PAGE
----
Archive for May, 2010

Homemade Marshmallows!

Yes, you can make these!

Homemade Marshmallow Recipe

Springy, Fluffy Marshmallows (from
Adapted from Gourmet, December 1998

Makes about 96 1-inch cubed marshmallows

About 1 cup confectioners’ sugar
3 1/2 envelopes (2 tablespoons plus 2 1/2 teaspoons) unflavored gelatin
1 cup cold water, divided
2 cups granulated sugar (cane sugar worked just fine)
1/2 cup light corn syrup
1/4 teaspoon salt
2 large egg whites or reconstituted powdered egg whites
1 tablespoon vanilla (alternately: 1/2 of a scraped vanilla bean, 2 teaspoons almond or mint extract or maybe even some food coloring for tinting)

Oil bottom and sides of a 13- by 9- by 2-inch rectangular metal baking pan and dust bottom and sides with some confectioners’ sugar.

In bowl of a standing electric mixer or in a large bowl sprinkle gelatin over 1/2 cup cold water, and let stand to soften.

In a 3-quart heavy saucepan cook granulated sugar, corn syrup, second 1/2 cup of cold water, and salt over low heat, stirring with a wooden spoon, until sugar is dissolved. Increase heat to moderate and boil mixture, without stirring, until a candy or digital thermometer registers 240°F, about 12 minutes. Remove pan from heat and pour sugar mixture over gelatin mixture, stirring until gelatin is dissolved.

With standing or a hand-held electric mixer beat mixture on high speed until white, thick, and nearly tripled in volume, about six minutes if using standing mixer or about 10 minutes if using hand-held mixer.

In separate medium bowl with cleaned beaters beat egg whites (or reconstituted powdered whites) until they just hold stiff peaks. Beat whites and vanilla (or your choice of flavoring) into sugar mixture until just combined. Pour mixture into baking pan and don’t fret if you don’t get it all out. Sift 1/4 cup confectioner sugar evenly over top. Chill marshmallow, uncovered, until firm, at least three hours, and up to one day.

Run a thin knife around edges of pan and invert pan onto a large cutting board. Lifting up one corner of inverted pan, with fingers loosen marshmallow and ease onto cutting board. With a large knife trim edges of marshmallow and cut marshmallow into roughly one-inch cubes. (An oiled pizza cutter works well here too.) Sift remaining confectioners’ sugar back into your now-empty baking pan, and roll the marshmallows through it, on all six sides, before shaking off the excess and packing them away.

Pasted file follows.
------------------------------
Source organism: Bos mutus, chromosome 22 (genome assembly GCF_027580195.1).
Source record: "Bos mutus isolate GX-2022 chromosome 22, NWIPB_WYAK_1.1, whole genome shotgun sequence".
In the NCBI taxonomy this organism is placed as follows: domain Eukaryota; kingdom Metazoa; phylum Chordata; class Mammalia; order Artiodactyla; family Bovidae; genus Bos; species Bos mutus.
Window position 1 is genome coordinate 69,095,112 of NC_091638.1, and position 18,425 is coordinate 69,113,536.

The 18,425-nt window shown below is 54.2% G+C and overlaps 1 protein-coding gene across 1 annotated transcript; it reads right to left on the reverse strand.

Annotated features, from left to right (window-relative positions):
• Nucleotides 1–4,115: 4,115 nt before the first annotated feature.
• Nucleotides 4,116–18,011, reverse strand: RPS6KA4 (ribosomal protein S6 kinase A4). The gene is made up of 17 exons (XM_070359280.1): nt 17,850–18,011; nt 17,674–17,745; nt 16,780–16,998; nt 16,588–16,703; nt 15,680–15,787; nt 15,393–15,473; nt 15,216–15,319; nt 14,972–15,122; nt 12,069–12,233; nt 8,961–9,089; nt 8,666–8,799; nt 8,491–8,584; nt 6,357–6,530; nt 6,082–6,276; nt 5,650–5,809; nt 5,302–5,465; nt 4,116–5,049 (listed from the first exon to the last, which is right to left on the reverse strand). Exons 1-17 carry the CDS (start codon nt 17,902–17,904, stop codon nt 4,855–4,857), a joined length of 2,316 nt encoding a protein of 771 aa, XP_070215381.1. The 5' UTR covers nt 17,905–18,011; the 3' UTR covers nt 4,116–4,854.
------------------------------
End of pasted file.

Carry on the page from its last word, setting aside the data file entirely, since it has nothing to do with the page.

Do ahead: Marshmallows keep in an airtight container at cool room temperature 1 week.

Sake and Sushi

Sake – Hot or Cold?

When you are at your favorite sushi restaurant and the question is asked Sake? Hot or Cold? Do you know how to answer?  I didn’t.  However I have discovered more information on Sake than you may ever need, but next time you are in your favorite sushi restaurant ( local reviews coming!) you will know how to answer!

The taste of Japanese “sake”  made warm or hot,  will become deeper, and the taste differs from that of  “sake” consumed at room temperature. Also, as the temperature  increases, the effect of the alcohol also increases, and the taste becomes drier. Warm or hot “sake” is ideal for food flavored with soy sauce such as “sushi”.  As a generality warm “sake” is suited to cold and plain foods, and hot “sake” is suited to dishes and foods made with a lot of oil and fat.

For a quick “Sake” and “Sushi” dinner at home,  pick up your favorite take out “Sushi” and pick up a bottle of my favorite “sake” Hakutsuru Sake. Warm the “sake” in hot water. The time standard for the best warm or hot “sake” is made with boiled water of about 98 degrees C (208 degrees F). Leave the “sake” in the bottle in the hot water for about 2 to 2.5 minutes, then serve!

MoJoe’s Trailside Coffeehouse

MoJoe’s Trailside Coffeehouse

An interesting coffee house, upscale for Damascus, Virginia and surprisingly busy. If you want a really good Latte  then this is the place to go.  MoJoes’s Mochas are better than Starbucks. You may also enjoy the Iced Coffee or Tea and the Fruit Smoothies are fresh.   The food can be hit or miss, but the Gypsy Toast is always delicious.

Mojoe’s Trailside Coffeehouse
331 Douglas Drive
Damascus, VA 24236
(276) 475-5505